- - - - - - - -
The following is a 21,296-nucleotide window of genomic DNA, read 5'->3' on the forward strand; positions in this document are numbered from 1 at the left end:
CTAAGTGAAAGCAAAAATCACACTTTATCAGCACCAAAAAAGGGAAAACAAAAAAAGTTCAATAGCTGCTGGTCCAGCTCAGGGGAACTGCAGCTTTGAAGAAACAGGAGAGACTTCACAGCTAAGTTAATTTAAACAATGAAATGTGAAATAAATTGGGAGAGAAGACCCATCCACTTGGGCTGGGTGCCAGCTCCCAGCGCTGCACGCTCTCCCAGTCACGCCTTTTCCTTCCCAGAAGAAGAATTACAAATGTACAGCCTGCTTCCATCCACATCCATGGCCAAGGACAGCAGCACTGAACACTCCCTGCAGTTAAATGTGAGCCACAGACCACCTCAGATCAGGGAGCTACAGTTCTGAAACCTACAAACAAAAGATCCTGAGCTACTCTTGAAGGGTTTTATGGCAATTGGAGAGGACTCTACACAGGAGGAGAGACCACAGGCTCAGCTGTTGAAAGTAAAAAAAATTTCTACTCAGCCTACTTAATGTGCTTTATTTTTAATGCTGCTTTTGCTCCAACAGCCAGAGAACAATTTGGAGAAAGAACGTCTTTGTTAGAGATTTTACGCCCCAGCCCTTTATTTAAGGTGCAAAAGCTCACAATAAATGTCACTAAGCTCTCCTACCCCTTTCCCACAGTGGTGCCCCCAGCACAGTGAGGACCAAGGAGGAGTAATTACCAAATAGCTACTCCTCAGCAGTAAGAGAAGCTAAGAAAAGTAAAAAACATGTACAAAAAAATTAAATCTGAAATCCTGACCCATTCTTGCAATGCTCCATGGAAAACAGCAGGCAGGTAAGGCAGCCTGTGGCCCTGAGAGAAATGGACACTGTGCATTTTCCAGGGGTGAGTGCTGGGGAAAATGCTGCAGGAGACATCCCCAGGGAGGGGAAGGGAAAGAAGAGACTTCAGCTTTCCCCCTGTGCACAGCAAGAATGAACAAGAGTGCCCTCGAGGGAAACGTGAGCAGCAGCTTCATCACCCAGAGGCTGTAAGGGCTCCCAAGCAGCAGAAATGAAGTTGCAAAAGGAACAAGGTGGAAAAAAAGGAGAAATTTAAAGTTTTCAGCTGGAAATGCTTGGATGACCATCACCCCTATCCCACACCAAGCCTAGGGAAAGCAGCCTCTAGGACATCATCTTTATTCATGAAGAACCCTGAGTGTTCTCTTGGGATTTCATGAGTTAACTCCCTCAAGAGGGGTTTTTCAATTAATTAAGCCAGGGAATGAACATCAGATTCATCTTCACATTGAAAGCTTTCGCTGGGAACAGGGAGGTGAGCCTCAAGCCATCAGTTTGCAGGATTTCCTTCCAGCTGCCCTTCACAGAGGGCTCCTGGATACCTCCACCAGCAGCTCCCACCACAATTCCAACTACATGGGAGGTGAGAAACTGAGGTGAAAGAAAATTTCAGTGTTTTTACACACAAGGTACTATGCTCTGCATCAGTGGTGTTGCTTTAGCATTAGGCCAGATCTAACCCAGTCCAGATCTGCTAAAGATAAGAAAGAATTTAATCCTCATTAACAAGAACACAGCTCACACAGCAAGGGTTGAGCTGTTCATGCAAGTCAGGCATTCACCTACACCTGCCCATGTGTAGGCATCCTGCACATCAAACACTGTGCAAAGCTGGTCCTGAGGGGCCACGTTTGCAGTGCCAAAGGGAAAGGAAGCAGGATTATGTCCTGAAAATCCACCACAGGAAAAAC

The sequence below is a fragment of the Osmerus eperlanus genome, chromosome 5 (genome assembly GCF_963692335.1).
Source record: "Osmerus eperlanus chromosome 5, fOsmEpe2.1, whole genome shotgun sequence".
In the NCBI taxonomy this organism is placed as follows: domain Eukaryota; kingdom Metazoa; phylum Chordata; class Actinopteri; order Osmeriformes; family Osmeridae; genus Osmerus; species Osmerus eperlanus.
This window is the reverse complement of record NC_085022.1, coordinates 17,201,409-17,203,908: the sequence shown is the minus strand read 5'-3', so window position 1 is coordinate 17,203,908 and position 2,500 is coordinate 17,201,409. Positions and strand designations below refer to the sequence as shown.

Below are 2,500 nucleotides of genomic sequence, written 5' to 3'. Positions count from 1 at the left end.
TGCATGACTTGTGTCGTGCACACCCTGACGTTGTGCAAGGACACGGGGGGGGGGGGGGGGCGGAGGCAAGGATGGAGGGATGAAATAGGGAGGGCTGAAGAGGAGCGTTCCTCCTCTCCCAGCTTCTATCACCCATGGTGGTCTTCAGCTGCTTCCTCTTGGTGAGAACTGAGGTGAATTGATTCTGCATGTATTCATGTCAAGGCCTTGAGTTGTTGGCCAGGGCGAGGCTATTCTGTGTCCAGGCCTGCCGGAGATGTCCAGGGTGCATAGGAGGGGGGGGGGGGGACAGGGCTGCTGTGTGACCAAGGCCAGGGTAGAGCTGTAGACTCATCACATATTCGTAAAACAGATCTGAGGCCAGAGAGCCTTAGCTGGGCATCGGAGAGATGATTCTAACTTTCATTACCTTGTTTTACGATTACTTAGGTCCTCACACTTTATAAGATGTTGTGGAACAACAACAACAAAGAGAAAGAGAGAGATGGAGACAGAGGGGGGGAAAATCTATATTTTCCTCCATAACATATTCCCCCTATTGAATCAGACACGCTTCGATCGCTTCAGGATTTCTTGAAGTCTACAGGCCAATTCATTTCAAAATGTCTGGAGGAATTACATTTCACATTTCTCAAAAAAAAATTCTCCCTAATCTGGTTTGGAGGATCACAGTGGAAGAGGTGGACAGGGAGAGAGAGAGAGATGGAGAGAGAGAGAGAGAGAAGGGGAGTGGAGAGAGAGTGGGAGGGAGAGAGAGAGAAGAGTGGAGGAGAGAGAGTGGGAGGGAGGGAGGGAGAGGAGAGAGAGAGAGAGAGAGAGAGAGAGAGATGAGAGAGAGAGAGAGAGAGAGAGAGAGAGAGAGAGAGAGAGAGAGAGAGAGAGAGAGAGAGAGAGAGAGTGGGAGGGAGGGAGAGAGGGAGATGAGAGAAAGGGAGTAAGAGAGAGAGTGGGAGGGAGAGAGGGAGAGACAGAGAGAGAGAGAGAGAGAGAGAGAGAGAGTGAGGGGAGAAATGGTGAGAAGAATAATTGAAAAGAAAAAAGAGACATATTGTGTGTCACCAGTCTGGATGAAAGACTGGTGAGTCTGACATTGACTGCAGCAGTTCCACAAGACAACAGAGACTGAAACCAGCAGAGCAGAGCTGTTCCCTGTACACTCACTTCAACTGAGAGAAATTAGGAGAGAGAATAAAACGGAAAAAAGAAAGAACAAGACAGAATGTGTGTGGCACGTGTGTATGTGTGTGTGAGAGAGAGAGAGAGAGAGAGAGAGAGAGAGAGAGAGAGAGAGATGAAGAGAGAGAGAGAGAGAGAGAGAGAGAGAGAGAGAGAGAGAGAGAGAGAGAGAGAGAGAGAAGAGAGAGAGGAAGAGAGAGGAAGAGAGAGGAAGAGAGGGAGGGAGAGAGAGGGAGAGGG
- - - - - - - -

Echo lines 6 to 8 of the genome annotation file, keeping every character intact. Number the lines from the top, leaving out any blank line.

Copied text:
This window is the reverse complement of record NC_085022.1, coordinates 17,201,409-17,203,908: the sequence shown is the minus strand read 5'-3', so window position 1 is coordinate 17,203,908 and position 2,500 is coordinate 17,201,409. Positions and strand designations below refer to the sequence as shown.

Below are 2,500 nucleotides of genomic sequence, written 5' to 3'. Positions count from 1 at the left end.
TGCATGACTTGTGTCGTGCACACCCTGACGTTGTGCAAGGACACGGGGGGGGGGGGGGGGCGGAGGCAAGGATGGAGGGATGAAATAGGGAGGGCTGAAGAGGAGCGTTCCTCCTCTCCCAGCTTCTATCACCCATGGTGGTCTTCAGCTGCTTCCTCTTGGTGAGAACTGAGGTGAATTGATTCTGCATGTATTCATGTCAAGGCCTTGAGTTGTTGGCCAGGGCGAGGCTATTCTGTGTCCAGGCCTGCCGGAGATGTCCAGGGTGCATAGGAGGGGGGGGGGGGGACAGGGCTGCTGTGTGACCAAGGCCAGGGTAGAGCTGTAGACTCATCACATATTCGTAAAACAGATCTGAGGCCAGAGAGCCTTAGCTGGGCATCGGAGAGATGATTCTAACTTTCATTACCTTGTTTTACGATTACTTAGGTCCTCACACTTTATAAGATGTTGTGGAACAACAACAACAAAGAGAAAGAGAGAGATGGAGACAGAGGGGGGGAAAATCTATATTTTCCTCCATAACATATTCCCCCTATTGAATCAGACACGCTTCGATCGCTTCAGGATTTCTTGAAGTCTACAGGCCAATTCATTTCAAAATGTCTGGAGGAATTACATTTCACATTTCTCAAAAAAAAATTCTCCCTAATCTGGTTTGGAGGATCACAGTGGAAGAGGTGGACAGGGAGAGAGAGAGAGATGGAGAGAGAGAGAGAGAGAAGGGGAGTGGAGAGAGAGTGGGAGGGAGAGAGAGAGAAGAGTGGAGGAGAGAGAGTGGGAGGGAGGGAGGGAGAGGAGAGAGAGAGAGAGAGAGAGAGAGAGAGATGAGAGAGAGAGAGAGAGAGAGAGAGAGAGAGAGAGAGAGAGAGAGAGAGAGAGAGAGAGAGAGAGAGAGTGGGAGGGAGGGAGAGAGGGAGATGAGAGAAAGGGAGTAAGAGAGAGAGTGGGAGGGAGAGAGGGAGAGACAGAGAGAGAGAGAGAGAGAGAGAGAGAGAGTGAGGGGAGAAATGGTGAGAAGAATAATTGAAAAGAAAAAAGAGACATATTGTGTGTCACCAGTCTGGATGAAAGACTGGTGAGTCTGACATTGACTGCAGCAGTTCCACAAGACAACAGAGACTGAAACCAGCAGAGCAGAGCTGTTCCCTGTACACTCACTTCAACTGAGAGAAATTAGGAGAGAGAATAAAACGGAAAAAAGAAAGAACAAGACAGAATGTGTGTGGCACGTGTGTATGTGTGTGTGAGAGAGAGAGAGAGAGAGAGAGAGAGAGAGAGAGAGAGAGAGATGAAGAGAGAGAGAGAGAGAGAGAGAGAGAGAGAGAGAGAGAGAGAGAGAGAGAGAGAGAGAGAAGAGAGAGAGGAAGAGAGAGGAAGAGAGAGGAAGAGAGGGAGGGAGAGAGAGGGAGAGGG